This post is by Nick Hodgkinson of the Group for Action on Leeds Bradford Airport.
“The cumulative scientific evidence is unequivocal: climate change is a threat to human well-being and planetary health. Any further delay in concerted anticipatory global action on adaptation and mitigation will miss a brief and rapidly closing window of opportunity to secure a liveable future for all.” So says the IPCC report published on 28 February 2022. Yet, airports around the UK, and their greenhouse gas emissions, are being allowed to expand. Why?
In January 2020, the owners of Leeds Bradford Airport submitted a planning application to Leeds City Council seeking permission for changes that would allow them to increase the airport’s passenger numbers by 75 per cent, from four million to seven million per year. The airport claimed this would mean 1,500 new jobs. It would also mean 16,000 more flights annually and – depending on how you calculate them – the airport’s greenhouse gas emissions would more or less double by 2030.
“There is no room for airport expansions”
The IPCC has warned that by 2030 all emissions must be halved to retain a chance of limiting global temperature rise to 1.5oC and securing “a liveable future”. The UK is currently off track to meet its fourth and fifth carbon budgets which set targets for emissions reductions. This means, in the words of Climate Change Committee’s (CCC’s) chair Lord Deben, “there is no room for airport expansions”. But on 11 February 2021, fourteen Leeds planning committee councillors approved the Leeds Bradford Airport expansion by nine votes to five, less than two years after Leeds City Council had declared a climate emergency. The Leeds local planning committee, like others around the country, took the view that curbing aviation emissions is a matter for national government, while reaping the alleged economic benefits of airport expansion is a matter for local government.
It’s reasonable to say that national planning policy guidance for local councils about climate change and aviation is out of date and contradictory. For example, Leeds Bradford Airport argued that the 2018 ‘Making best use of existing runways’ policy overrides the UK’s legally binding 2019 target to reach net zero by 2050. This was accepted by the planning committee. The ‘headroom’ allowance for international aviation emissions in the Climate Change Act also gave councillors the opportunity to decide that, because those emissions were not expressly included in UK carbon budgets, they could be left out of consideration completely in their decision making.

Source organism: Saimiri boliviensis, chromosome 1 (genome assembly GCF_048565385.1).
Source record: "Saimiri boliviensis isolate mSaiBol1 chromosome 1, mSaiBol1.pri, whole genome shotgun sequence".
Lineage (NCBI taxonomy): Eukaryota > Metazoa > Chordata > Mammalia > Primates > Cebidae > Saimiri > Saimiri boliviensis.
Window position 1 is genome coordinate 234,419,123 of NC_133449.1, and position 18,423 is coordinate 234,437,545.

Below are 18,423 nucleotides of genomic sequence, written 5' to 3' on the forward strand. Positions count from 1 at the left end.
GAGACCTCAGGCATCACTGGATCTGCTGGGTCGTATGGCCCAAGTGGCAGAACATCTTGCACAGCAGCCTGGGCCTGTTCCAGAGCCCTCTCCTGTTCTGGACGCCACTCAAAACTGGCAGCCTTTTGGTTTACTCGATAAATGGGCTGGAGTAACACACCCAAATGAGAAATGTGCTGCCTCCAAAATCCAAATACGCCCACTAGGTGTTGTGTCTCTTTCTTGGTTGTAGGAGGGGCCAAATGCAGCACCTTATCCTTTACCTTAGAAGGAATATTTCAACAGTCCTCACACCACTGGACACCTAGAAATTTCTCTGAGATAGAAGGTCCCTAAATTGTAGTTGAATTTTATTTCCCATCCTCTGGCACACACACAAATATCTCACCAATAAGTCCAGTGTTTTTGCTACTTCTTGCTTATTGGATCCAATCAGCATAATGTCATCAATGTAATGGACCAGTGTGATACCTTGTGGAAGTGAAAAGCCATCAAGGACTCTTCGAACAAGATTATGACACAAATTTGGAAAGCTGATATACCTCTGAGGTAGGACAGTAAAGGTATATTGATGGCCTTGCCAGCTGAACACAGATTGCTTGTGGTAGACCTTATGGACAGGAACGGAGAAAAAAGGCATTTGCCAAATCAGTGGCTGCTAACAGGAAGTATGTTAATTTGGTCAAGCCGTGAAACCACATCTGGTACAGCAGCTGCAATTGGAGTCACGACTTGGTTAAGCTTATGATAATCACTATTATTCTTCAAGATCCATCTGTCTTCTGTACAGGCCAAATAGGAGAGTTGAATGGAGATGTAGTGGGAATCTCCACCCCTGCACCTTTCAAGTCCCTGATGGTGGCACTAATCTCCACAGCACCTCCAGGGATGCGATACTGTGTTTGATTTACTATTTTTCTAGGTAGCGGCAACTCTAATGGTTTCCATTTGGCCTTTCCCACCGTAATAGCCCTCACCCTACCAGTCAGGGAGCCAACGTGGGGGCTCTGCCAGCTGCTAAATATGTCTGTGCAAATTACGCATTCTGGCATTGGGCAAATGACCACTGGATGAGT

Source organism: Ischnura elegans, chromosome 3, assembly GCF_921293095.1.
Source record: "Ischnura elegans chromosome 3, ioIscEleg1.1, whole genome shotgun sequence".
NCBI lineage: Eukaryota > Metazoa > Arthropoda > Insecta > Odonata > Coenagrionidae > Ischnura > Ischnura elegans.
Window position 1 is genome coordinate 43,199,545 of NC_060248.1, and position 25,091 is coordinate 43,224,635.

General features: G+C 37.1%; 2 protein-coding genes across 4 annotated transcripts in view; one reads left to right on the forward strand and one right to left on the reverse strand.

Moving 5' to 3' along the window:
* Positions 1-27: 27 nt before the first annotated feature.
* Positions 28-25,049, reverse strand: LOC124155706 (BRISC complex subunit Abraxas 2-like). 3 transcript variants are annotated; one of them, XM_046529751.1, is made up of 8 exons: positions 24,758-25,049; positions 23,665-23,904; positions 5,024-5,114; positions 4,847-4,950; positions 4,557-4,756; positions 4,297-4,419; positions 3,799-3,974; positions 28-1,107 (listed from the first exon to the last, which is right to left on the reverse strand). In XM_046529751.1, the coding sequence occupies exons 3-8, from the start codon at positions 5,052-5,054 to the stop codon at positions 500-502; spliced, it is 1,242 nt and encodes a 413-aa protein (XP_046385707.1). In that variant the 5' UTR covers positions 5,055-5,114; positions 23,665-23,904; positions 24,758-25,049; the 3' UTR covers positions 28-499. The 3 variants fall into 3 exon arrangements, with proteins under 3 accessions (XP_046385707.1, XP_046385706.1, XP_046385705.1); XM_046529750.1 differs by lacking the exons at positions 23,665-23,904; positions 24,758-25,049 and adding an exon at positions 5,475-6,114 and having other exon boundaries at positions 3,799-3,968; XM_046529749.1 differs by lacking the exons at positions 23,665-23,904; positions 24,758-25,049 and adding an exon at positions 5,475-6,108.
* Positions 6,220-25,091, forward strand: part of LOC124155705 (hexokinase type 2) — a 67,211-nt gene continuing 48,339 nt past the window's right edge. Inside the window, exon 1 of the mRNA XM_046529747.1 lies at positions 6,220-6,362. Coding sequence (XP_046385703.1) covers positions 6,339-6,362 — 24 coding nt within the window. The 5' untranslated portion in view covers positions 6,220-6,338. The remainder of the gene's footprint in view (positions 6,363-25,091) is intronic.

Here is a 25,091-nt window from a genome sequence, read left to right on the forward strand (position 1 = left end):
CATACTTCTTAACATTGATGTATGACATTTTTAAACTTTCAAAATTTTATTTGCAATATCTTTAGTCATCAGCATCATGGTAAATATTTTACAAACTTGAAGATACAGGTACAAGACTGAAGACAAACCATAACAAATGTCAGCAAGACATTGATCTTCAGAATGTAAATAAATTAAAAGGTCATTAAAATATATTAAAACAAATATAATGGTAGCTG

The government’s Jet Zero strategy is due
There have been important developments in both policy and science since the Leeds planning committee decision last February. Aviation emissions are now formally included in the UK’s sixth carbon budget; the CCC has recommended there should be no net expansion of UK airport capacity; government ‘carbon values’ (the monetised cost of emissions) have tripled; and the IPCC has published two new reports, stressing the increasingly urgent need to reduce emissions. Later this year, following a second consultation process, the government’s Jet Zero strategy will be published. New Department for Transport aviation demand forecasts are also expected later this year which will (hopefully) use the updated ‘carbon values’ to give a more realistic indication of the climate cost of flying.
So the policy landscape is changing but it’s hard to see how UK aviation policy will be more aligned with the country’s commitment to the Paris Agreement by the summer if the government continues to allow airports to expand and refuses to tax flying fairly.
There will be no major technological solutions soon
According to the CCC: “Aviation is likely to be the largest emitting sector in the UK by 2050, even with strong progress on technology and limiting demand”. Strong progress on technology, eg sustainable aviation fuels, would be welcome but there is almost no prospect of major breakthroughs at a commercial scale within the next two decades. So demand limitation is the only immediate policy lever available to prevent aviation emissions growing. Will the government change its mind and stop airports expanding? Will it introduce a frequent flyer levy or other types of tax to discourage flying?
The UK aviation industry thinks not. It expects to increase passenger numbers by over 60 per cent by 2050 and several airports are actively planning to expand: Heathrow, Stansted, Gatwick, Luton, Bristol, Southampton, Liverpool and London City. The New Economics Foundation has calculated that expanding just four of these airports would mean an increase in annual emissions of up to 3.7 million tonnes in 2035, the year of the government’s 75 per cent emissions reduction target.
It seems absurd that the combined impact of all these expansions on the UK’s emissions reduction targets is not being assessed, either by local or national government. There’s an urgent need for a cumulative climate impact assessment of the UK’s growing airport capacity.
Finally, did you notice that Leeds Bradford Airport is not in the list of expanding airports above? That’s because its owners withdrew their planning application in March 2022 rather than face a public inquiry. The Group for Action on Leeds Bradford Airport was formed to stop the airport expanding and, after two years of campaigning, we have succeeded. But we’re keeping a close eye on developments. We are also backing the Bristol Airport Action Network, whose legal challenge against Bristol Airport expansion is imminent. Their challenge is an opportunity to bring some much needed clarity to the mess that is UK climate and aviation policy. Watch this space…